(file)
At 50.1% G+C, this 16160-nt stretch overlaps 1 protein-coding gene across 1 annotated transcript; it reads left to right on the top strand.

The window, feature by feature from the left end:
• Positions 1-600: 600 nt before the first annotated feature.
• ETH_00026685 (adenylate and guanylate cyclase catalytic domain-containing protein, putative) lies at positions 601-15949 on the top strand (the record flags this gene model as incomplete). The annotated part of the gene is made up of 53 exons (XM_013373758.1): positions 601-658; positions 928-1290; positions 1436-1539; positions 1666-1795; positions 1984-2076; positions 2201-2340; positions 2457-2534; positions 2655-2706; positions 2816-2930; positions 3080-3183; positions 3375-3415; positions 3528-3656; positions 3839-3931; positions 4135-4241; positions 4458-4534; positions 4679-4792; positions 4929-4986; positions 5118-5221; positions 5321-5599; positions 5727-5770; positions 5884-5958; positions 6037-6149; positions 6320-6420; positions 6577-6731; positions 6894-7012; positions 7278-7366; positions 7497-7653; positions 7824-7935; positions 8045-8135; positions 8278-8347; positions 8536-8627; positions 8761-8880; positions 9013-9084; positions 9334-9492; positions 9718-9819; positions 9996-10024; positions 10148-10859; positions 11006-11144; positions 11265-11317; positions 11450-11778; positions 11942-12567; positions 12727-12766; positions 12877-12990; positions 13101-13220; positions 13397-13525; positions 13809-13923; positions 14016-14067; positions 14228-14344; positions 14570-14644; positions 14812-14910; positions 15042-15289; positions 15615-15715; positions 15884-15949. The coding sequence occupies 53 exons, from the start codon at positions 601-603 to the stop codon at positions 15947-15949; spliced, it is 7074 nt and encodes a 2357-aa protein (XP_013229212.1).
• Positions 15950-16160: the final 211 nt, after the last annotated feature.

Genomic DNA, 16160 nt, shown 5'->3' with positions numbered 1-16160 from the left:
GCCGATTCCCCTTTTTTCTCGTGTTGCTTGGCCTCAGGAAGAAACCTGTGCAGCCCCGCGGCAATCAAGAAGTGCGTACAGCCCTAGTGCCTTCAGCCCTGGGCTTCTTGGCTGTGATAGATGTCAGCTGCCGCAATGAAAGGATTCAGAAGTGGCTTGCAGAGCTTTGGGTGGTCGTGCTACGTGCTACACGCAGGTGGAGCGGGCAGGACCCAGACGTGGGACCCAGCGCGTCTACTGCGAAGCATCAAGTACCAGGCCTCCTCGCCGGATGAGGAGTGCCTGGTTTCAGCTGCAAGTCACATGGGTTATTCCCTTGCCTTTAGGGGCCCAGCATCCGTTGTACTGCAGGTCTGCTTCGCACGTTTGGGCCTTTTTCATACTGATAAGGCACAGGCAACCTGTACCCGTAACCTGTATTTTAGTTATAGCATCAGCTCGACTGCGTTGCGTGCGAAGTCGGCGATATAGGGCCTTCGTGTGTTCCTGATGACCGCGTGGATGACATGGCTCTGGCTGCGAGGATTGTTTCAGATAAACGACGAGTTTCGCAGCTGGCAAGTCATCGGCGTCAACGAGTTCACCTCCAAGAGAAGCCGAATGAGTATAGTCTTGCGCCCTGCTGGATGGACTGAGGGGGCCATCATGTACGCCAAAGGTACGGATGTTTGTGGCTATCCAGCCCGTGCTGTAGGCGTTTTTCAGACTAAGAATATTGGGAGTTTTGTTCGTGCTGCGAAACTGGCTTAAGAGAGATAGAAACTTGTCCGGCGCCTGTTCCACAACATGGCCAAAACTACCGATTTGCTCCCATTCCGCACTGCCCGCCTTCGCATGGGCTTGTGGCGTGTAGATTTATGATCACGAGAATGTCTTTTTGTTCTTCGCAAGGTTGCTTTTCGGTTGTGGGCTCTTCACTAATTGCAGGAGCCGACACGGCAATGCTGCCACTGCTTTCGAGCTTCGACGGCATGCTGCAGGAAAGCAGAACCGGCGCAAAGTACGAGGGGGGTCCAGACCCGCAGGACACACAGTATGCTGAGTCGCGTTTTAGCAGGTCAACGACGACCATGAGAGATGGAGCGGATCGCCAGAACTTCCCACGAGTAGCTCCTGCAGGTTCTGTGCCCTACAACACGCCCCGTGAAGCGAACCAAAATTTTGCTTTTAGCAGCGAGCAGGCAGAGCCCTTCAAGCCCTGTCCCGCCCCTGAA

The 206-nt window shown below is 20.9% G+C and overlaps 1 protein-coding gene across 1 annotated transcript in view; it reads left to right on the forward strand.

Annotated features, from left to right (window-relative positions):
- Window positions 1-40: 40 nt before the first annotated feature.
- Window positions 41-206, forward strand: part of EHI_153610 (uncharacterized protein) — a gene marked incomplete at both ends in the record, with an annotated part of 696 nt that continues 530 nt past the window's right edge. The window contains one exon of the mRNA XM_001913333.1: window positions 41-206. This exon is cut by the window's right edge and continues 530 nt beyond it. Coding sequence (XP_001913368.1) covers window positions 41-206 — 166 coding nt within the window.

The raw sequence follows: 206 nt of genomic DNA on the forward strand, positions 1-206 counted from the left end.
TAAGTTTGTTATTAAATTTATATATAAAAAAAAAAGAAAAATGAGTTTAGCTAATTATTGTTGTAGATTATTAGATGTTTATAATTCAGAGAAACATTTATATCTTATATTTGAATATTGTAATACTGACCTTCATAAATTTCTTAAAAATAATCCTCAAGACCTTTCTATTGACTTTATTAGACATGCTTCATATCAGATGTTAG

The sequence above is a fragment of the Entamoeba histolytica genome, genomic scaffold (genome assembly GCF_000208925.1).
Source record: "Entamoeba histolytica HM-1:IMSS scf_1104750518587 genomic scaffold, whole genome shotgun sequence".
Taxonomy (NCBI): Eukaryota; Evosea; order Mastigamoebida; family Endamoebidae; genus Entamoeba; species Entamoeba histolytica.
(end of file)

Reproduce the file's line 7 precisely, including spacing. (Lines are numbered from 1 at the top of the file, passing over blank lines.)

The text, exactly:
GCCGATTCCCCTTTTTTCTCGTGTTGCTTGGCCTCAGGAAGAAACCTGTGCAGCCCCGCGGCAATCAAGAAGTGCGTACAGCCCTAGTGCCTTCAGCCCTGGGCTTCTTGGCTGTGATAGATGTCAGCTGCCGCAATGAAAGGATTCAGAAGTGGCTTGCAGAGCTTTGGGTGGTCGTGCTACGTGCTACACGCAGGTGGAGCGGGCAGGACCCAGACGTGGGACCCAGCGCGTCTACTGCGAAGCATCAAGTACCAGGCCTCCTCGCCGGATGAGGAGTGCCTGGTTTCAGCTGCAAGTCACATGGGTTATTCCCTTGCCTTTAGGGGCCCAGCATCCGTTGTACTGCAGGTCTGCTTCGCACGTTTGGGCCTTTTTCATACTGATAAGGCACAGGCAACCTGTACCCGTAACCTGTATTTTAGTTATAGCATCAGCTCGACTGCGTTGCGTGCGAAGTCGGCGATATAGGGCCTTCGTGTGTTCCTGATGACCGCGTGGATGACATGGCTCTGGCTGCGAGGATTGTTTCAGATAAACGACGAGTTTCGCAGCTGGCAAGTCATCGGCGTCAACGAGTTCACCTCCAAGAGAAGCCGAATGAGTATAGTCTTGCGCCCTGCTGGATGGACTGAGGGGGCCATCATGTACGCCAAAGGTACGGATGTTTGTGGCTATCCAGCCCGTGCTGTAGGCGTTTTTCAGACTAAGAATATTGGGAGTTTTGTTCGTGCTGCGAAACTGGCTTAAGAGAGATAGAAACTTGTCCGGCGCCTGTTCCACAACATGGCCAAAACTACCGATTTGCTCCCATTCCGCACTGCCCGCCTTCGCATGGGCTTGTGGCGTGTAGATTTATGATCACGAGAATGTCTTTTTGTTCTTCGCAAGGTTGCTTTTCGGTTGTGGGCTCTTCACTAATTGCAGGAGCCGACACGGCAATGCTGCCACTGCTTTCGAGCTTCGACGGCATGCTGCAGGAAAGCAGAACCGGCGCAAAGTACGAGGGGGGTCCAGACCCGCAGGACACACAGTATGCTGAGTCGCGTTTTAGCAGGTCAACGACGACCATGAGAGATGGAGCGGATCGCCAGAACTTCCCACGAGTAGCTCCTGCAGGTTCTGTGCCCTACAACACGCCCCGTGAAGCGAACCAAAATTTTGCTTTTAGCAGCGAGCAGGCAGAGCCCTTCAAGCCCTGTCCCGCCCCTGAA